Deep vein thrombosis or DVP, as the name suggests, occurs when a blood clot forms deep inside the body. A clot is usually a clump of blood that solidifies. This clot generally occurs in the veins of the legs, thighs, and pelvis. (bparlay.com) A minority of deep vein thrombosis has also been seen to occur in the arms. It can lead to a serious issue called pulmonary embolism that blocks one of the pulmonary arteries in the lungs. Although curable, deep vein thrombosis can lead to major illness, disabilities, and sometimes even death. Therefore there is a need for a better understanding of the issue.
Deep Vein Thrombosis (DVT) Cuases
Deep vein thrombosis is caused by a clot in the veins, blocking the proper flow of blood through them. Arteries have thin muscle tissues within their walls to resist the pressure of the blood pumped by the heart, which is absent in veins as they do not have to withstand such pressure.
The activity of the muscles inside the body squeezes the blood from the veins to the heart. When this does not happen, the blood fails to reach the heart, and the stagnated blood will start to clot. It becomes dangerous when a blood clot in the deep venous system breaks and travels through the circulatory system and clogs one of the arteries.
This prevents the flow of blood through the lungs properly and decreases the amount of oxygen in the blood. This is called pulmonary embolism. It is the major complication of deep vein thrombosis and is often life-threatening; it requires emergency care.
👉Pregnancy can increase the risk of DVT
Immobility is the main cause of deep vein thrombosis as the blood flow depends on the activity of muscles. Obesity, prolonged sitting while traveling, pregnancy, surgery, hospitalization, and trauma to the lower body can cause immobility issues. Pregnancy can increase the risk of getting deep vein thrombosis. In fact, the rate of developing a deep vein thrombosis is 5 to 10 times more in pregnant individuals.
During pregnancy, the blood-clotting elements rise while the anticoagulants in the body fall. Also, changes in hormone levels and lower blood circulation during pregnancy poses risks. This can continue up to 6 weeks after delivery. Bed rest after having a cesarean increases the risk even more.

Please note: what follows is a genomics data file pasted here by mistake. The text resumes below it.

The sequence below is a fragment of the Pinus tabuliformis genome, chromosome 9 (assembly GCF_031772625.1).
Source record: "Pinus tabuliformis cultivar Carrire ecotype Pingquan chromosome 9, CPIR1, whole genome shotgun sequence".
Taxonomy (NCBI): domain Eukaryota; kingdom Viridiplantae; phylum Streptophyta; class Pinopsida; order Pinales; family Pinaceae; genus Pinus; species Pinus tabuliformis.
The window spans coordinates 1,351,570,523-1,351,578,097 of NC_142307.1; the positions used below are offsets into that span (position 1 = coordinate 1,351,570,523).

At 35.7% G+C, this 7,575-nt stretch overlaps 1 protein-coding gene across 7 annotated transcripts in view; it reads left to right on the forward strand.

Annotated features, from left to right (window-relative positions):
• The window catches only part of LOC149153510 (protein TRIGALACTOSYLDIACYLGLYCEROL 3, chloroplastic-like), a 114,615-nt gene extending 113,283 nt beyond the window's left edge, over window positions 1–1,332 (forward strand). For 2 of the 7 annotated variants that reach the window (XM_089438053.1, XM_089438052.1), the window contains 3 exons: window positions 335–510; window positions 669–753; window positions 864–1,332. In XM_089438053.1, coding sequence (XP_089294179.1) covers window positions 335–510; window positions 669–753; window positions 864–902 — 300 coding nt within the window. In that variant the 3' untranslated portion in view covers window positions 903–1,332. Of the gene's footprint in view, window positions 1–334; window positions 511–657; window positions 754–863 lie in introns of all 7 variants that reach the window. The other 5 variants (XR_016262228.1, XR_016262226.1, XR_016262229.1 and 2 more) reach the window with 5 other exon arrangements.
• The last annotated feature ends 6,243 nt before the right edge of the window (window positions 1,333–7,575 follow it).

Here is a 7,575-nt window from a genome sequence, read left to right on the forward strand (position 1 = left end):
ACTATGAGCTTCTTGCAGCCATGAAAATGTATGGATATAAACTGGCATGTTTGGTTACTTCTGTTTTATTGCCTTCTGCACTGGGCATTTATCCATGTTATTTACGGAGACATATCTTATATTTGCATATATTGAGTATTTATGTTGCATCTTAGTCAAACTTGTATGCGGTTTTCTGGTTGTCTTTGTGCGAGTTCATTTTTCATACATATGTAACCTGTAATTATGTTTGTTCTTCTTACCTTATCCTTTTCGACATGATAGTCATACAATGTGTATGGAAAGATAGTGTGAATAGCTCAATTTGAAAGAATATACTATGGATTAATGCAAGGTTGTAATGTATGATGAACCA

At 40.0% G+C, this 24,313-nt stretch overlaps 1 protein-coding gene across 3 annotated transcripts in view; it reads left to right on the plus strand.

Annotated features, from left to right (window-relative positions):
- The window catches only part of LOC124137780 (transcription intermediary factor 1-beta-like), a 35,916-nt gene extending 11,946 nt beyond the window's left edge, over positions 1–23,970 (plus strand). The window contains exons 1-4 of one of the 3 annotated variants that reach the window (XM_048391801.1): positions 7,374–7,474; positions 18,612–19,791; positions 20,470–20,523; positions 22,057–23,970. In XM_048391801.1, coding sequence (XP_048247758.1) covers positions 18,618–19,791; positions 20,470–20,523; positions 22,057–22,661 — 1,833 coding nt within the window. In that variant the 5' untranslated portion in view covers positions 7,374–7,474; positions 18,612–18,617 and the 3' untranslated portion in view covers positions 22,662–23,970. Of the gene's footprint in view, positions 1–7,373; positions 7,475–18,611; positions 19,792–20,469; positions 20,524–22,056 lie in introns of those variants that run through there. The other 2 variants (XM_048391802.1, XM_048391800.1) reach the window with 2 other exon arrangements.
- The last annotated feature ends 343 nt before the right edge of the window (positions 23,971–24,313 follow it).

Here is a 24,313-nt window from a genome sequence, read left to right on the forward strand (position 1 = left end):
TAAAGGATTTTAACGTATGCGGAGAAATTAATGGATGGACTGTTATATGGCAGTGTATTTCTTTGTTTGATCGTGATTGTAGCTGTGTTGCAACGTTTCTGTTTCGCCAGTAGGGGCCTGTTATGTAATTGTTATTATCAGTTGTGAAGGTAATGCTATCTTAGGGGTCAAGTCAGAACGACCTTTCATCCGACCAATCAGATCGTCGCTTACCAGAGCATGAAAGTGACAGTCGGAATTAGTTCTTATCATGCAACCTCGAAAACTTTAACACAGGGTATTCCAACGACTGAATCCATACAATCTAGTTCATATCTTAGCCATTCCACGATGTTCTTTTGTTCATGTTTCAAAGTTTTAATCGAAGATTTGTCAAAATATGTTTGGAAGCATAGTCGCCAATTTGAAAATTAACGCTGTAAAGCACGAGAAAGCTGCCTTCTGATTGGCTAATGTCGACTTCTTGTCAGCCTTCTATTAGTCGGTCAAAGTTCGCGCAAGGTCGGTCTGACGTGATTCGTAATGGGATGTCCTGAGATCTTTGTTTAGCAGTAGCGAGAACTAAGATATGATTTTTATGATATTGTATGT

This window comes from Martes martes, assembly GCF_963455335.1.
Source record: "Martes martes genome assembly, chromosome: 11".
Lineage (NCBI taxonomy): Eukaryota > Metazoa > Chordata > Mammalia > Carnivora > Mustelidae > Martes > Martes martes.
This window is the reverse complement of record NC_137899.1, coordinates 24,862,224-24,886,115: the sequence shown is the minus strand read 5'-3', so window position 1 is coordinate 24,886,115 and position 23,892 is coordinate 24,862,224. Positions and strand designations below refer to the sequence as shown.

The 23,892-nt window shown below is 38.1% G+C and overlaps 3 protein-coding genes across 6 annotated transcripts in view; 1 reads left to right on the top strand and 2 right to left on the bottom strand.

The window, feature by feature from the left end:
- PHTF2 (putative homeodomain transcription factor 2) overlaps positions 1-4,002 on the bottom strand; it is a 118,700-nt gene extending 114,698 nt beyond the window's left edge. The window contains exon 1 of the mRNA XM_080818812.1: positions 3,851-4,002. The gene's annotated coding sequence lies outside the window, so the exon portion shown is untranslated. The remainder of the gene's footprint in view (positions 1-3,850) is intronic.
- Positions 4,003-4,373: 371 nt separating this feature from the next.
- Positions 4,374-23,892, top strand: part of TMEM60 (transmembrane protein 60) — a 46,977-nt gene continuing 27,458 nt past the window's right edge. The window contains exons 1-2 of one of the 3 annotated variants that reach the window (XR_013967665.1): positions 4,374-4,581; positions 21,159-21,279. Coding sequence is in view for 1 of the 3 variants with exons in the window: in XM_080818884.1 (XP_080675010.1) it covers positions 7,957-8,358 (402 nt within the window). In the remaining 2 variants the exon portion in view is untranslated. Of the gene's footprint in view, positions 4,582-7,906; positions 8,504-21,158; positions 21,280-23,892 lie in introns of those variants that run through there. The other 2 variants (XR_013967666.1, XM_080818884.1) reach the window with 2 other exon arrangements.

Another reason for deep vein thrombosis is a condition called hypercoagulation. It is a condition in which the blood clots faster than usual. Fracture, increased red blood cell count, a trauma in veins, smoking, cancer, genetics, and certain medications cause hypercoagulation.
Centers for disease control and prevention (CDC), states that symptoms of deep vein thrombosis occur only in about half of the people suffering from this condition. People may not realize that they have deep vein thrombosis until they have gone through emergency pulmonary embolism treatment.
Common side effects include swelling of the foot, ankle, or legs. Severe pain and warmth in the affected area can be felt. The skin over the affected area turns pale reddish or bluish color. If the clot is formed deep inside the arms, neck pain, shoulder pain, swelling of arms, pale reddish or bluish hand, pain and weakness in the arm would be felt.
Diagnosis is carried out by blood tests and confirmed by ultrasound or imaging tests. If this is not satisfactory the doctor will suggest a venogram. A dye is injected into the blood in the veins and an x-ray image is taken to find any form of a clot in the suspected area.
As said pulmonary embolism is the major complication causing serious damage to the lungs. This, in turn, affects the whole body and causes complications like- dizziness, chest pain, sweating, coughing blood, and rapid breathing
Before jumping into the treatment methods, let us take time in understanding the ways to prevent deep vein thrombosis.
- Maintaining an active lifestyle
- Monitoring blood pressure
- Keeping weight in check
- Following a healthy diet
- Quitting smoking
- Moving around while on a long journey
- Taking blood-thinning medicines after surgery as prescribed by doctors.
If you ever experience the symptoms, consult a doctor. Focus on removing the clot from the area and in turn preventing pulmonary embolism. Doctors would prescribe blood-thinning medicines like heparin and warfarin. If the medicines do not work and if you are suffering from upper deep vein thrombosis, the doctor would suggest thrombolytic drugs.
If you are not able to take these drugs, putting filters in the vena cava may help to treat pulmonary embolism. In the case of a very large clot, the doctor might go for surgery.
There are also measures you need to follow while you are at home. Not being idle, wearing compression socks, and keeping the arms and legs elevated are some of them. Like all diseases, a balanced diet is what the least a person can do in order to cure it. Eat lots of fruits and vegetables.
Include whole grains that are rich in fiber. But certain nutrients like vitamin K can neutralize the effect of the blood-thinning drugs. So keep those to a minimum
Deep vein thrombosis is a serious life-threatening disease. Experts say you are at greater risk if you do not show any symptoms.
Therefore prevention is the best that we can do. Moving regularly, wearing compression stockings, and adopting a balanced diet are key ways to manage DVT risk.